(CN) - An anti-abortion group has the right to protest at a Boy Scout event, the divided Wyoming Supreme Court ruled.
The 47-page decision throws out a restraining order given to the city of Jackson, keeping Operation Save America from demonstrating in the town square during the 2011 Boy Scouts Elk Fest.
The order prohibited Operation Save America from displaying graphic posters of aborted fetuses within two blocks of Town Square.
Members of the group arrived in town a few days before the Elk Fest to protest the clinic of Dr. Brent Blue, who purportedly is lone abortion practitioner in the state.
At the Jackson Hole high school and middle school, OSA members called Dr. Blue a killer and displayed posters depicting aborted fetuses.
The city asked for the restraining order to keep OSA and its photos away from the Elk Fest, and a Teton County judge granted the order on the night before the event.
Within the week, OSA appealed.
The Wyoming Supreme Court overturned the order Tuesday, finding that the temporary restraining order violated the First Amendment.
"Speech directed at abortion policy is public issue speech," Justice Michael Golden wrote for the majority. "The fact that the messages conveyed may be offensive to their recipients does not deprive them of constitutional protection."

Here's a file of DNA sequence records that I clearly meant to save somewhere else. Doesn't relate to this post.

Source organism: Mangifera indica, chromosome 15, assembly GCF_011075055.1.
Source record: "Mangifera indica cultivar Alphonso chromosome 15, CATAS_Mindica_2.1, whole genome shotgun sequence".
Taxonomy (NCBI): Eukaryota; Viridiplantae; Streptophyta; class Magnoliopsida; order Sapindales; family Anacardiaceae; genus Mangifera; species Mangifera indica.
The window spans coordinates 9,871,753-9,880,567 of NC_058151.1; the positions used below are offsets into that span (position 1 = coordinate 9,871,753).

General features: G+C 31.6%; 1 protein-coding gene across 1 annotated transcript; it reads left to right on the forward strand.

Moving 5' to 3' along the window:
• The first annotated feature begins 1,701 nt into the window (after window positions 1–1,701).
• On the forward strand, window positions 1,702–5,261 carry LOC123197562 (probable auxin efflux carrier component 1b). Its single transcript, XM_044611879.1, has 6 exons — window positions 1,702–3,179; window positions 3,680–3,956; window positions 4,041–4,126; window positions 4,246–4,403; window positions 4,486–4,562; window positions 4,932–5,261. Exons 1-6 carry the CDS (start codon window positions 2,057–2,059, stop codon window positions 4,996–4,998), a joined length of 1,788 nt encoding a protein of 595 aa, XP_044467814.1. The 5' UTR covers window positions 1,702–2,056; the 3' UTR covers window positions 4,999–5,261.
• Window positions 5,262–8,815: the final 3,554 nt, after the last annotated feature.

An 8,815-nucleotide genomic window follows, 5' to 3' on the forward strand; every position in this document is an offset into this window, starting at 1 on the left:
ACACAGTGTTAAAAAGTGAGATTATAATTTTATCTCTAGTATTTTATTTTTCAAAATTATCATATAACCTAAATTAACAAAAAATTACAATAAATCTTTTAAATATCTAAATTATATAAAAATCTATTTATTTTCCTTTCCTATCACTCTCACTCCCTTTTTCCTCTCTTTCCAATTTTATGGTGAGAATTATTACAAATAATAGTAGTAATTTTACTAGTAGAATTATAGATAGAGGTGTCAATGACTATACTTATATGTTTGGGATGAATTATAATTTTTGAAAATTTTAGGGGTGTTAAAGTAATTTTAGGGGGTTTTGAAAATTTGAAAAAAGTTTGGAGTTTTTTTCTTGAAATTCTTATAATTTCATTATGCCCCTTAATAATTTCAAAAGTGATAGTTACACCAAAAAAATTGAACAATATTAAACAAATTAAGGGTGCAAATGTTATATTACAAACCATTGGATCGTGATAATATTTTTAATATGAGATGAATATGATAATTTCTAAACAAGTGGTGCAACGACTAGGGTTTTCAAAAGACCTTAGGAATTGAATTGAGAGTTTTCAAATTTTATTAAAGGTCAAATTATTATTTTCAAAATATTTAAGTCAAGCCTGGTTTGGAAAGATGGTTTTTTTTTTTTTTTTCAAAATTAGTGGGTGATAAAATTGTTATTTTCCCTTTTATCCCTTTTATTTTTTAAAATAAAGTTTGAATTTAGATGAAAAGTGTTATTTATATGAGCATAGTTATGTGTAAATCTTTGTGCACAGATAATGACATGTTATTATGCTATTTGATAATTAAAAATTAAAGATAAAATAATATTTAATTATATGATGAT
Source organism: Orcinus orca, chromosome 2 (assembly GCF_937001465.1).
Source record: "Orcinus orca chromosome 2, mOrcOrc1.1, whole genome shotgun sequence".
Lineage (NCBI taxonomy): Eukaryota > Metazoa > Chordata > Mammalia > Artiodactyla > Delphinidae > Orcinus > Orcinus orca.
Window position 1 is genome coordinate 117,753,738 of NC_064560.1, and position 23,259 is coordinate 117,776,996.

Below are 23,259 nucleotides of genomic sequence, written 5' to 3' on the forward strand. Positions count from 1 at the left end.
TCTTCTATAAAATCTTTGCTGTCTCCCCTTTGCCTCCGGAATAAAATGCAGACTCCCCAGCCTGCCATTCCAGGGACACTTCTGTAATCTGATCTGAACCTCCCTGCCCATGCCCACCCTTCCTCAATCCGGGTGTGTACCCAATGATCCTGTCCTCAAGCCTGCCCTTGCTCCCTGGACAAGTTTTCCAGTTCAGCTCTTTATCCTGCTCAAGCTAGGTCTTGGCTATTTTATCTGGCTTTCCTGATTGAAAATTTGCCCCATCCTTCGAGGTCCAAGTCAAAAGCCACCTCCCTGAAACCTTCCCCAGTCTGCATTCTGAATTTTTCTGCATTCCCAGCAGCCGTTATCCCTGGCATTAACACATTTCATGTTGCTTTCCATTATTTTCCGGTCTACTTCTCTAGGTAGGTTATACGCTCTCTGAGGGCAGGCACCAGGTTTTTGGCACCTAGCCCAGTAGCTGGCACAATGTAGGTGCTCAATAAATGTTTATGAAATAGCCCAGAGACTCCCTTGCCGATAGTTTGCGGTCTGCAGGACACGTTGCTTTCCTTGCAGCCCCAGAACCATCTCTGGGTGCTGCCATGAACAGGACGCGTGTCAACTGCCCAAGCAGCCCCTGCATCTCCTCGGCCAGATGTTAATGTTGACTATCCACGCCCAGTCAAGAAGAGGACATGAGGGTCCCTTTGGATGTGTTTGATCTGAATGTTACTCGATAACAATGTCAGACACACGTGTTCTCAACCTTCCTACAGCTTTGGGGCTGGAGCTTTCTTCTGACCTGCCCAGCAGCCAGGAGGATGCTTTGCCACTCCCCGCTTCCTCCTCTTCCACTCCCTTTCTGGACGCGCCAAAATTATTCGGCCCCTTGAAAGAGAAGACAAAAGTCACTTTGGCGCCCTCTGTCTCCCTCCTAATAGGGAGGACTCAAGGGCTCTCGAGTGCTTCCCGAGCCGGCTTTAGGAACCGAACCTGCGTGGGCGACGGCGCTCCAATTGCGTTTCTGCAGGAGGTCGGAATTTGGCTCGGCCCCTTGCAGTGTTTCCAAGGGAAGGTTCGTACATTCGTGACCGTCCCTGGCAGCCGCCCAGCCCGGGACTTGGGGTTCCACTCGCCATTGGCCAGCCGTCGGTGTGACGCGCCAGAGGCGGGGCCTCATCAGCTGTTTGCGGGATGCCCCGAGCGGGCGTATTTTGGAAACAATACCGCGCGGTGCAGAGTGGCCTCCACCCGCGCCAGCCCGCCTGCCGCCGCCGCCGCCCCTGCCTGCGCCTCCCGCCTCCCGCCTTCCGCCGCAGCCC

"The record contains no evidence that OSA engages in speech that is directed at inciting violence or is likely to produce imminent lawless action, and in the absence of such evidence, we conclude that prohibiting OSA's speech is not supported," he added.
Justices E. James Burke and Barton Voigt joined the majority opinion.
Chief Justice Marilyn Kite dissented, joined by Justice William Hill, saying that restraining order should have been considered moot, not overturned.
"No evidence was presented in this case that Operation Save America will return to Jackson and attempt to assemble or display posters during another event like the Boy Scout expo and auction or, in the event that it does, that the town will again file for a temporary restraining order without providing notice or an opportunity to be heard," Kite wrote.